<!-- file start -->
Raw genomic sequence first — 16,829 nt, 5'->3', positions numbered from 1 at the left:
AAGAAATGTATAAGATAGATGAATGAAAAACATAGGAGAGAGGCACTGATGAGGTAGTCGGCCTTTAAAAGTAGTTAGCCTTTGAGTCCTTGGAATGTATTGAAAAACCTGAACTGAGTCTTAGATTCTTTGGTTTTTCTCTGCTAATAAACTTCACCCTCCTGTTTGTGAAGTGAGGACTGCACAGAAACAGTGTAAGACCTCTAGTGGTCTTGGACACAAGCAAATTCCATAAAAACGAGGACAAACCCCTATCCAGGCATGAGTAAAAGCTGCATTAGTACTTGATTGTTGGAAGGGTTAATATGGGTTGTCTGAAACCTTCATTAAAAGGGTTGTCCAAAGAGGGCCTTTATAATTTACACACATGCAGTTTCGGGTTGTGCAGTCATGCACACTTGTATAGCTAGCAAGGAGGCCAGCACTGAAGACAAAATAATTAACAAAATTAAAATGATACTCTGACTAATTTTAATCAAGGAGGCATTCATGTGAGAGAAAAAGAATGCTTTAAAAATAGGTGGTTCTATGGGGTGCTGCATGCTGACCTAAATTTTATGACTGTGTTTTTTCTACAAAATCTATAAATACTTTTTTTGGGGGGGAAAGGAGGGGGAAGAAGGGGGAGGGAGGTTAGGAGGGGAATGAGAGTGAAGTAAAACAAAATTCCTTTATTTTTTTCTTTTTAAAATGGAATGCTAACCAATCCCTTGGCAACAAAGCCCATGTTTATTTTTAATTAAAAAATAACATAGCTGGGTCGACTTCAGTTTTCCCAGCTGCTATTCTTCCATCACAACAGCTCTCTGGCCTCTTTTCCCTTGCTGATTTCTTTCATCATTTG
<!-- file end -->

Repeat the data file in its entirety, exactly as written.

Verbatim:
Raw genomic sequence first — 16,829 nt, 5'->3', positions numbered from 1 at the left:
AAGAAATGTATAAGATAGATGAATGAAAAACATAGGAGAGAGGCACTGATGAGGTAGTCGGCCTTTAAAAGTAGTTAGCCTTTGAGTCCTTGGAATGTATTGAAAAACCTGAACTGAGTCTTAGATTCTTTGGTTTTTCTCTGCTAATAAACTTCACCCTCCTGTTTGTGAAGTGAGGACTGCACAGAAACAGTGTAAGACCTCTAGTGGTCTTGGACACAAGCAAATTCCATAAAAACGAGGACAAACCCCTATCCAGGCATGAGTAAAAGCTGCATTAGTACTTGATTGTTGGAAGGGTTAATATGGGTTGTCTGAAACCTTCATTAAAAGGGTTGTCCAAAGAGGGCCTTTATAATTTACACACATGCAGTTTCGGGTTGTGCAGTCATGCACACTTGTATAGCTAGCAAGGAGGCCAGCACTGAAGACAAAATAATTAACAAAATTAAAATGATACTCTGACTAATTTTAATCAAGGAGGCATTCATGTGAGAGAAAAAGAATGCTTTAAAAATAGGTGGTTCTATGGGGTGCTGCATGCTGACCTAAATTTTATGACTGTGTTTTTTCTACAAAATCTATAAATACTTTTTTTGGGGGGGAAAGGAGGGGGAAGAAGGGGGAGGGAGGTTAGGAGGGGAATGAGAGTGAAGTAAAACAAAATTCCTTTATTTTTTTCTTTTTAAAATGGAATGCTAACCAATCCCTTGGCAACAAAGCCCATGTTTATTTTTAATTAAAAAATAACATAGCTGGGTCGACTTCAGTTTTCCCAGCTGCTATTCTTCCATCACAACAGCTCTCTGGCCTCTTTTCCCTTGCTGATTTCTTTCATCATTTG